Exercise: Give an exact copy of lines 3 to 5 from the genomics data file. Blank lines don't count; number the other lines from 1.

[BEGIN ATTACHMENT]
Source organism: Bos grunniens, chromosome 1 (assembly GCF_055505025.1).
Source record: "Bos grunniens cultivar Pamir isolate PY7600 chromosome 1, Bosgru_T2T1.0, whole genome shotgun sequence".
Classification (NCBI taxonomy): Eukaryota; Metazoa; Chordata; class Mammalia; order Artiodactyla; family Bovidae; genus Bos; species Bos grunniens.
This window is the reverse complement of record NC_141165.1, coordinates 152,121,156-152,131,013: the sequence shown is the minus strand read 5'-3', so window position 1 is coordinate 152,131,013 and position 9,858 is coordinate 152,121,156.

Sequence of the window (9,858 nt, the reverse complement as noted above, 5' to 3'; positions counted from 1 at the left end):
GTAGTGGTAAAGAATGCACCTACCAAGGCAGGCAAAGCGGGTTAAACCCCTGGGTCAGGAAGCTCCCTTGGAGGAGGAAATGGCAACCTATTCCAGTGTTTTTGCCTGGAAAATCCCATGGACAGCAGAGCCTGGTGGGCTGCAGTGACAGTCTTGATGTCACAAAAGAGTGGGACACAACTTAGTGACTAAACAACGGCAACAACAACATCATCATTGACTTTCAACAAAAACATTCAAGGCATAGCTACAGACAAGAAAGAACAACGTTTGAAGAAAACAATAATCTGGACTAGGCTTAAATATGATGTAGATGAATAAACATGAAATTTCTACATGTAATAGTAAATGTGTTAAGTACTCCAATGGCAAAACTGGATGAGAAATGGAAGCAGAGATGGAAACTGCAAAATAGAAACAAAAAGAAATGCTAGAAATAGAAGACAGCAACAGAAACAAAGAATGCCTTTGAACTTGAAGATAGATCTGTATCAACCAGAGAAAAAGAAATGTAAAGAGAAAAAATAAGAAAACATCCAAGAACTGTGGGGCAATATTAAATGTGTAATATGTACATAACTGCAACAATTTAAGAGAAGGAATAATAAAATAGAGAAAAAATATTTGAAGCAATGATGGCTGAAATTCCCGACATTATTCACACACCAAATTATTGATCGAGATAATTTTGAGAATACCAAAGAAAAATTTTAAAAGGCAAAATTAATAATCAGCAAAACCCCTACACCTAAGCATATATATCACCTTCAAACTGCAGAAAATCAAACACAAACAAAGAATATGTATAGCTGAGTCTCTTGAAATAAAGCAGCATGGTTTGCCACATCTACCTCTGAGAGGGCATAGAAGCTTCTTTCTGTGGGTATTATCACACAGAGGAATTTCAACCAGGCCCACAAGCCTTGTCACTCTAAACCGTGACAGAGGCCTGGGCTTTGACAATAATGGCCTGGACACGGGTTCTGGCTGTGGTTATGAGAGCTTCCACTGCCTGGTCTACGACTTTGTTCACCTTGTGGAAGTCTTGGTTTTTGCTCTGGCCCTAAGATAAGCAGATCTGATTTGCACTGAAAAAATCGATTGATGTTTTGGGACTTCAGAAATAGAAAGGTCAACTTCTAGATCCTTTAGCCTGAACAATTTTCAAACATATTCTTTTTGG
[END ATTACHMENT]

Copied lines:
Classification (NCBI taxonomy): Eukaryota; Metazoa; Chordata; class Mammalia; order Artiodactyla; family Bovidae; genus Bos; species Bos grunniens.
This window is the reverse complement of record NC_141165.1, coordinates 152,121,156-152,131,013: the sequence shown is the minus strand read 5'-3', so window position 1 is coordinate 152,131,013 and position 9,858 is coordinate 152,121,156.

Sequence of the window (9,858 nt, the reverse complement as noted above, 5' to 3'; positions counted from 1 at the left end):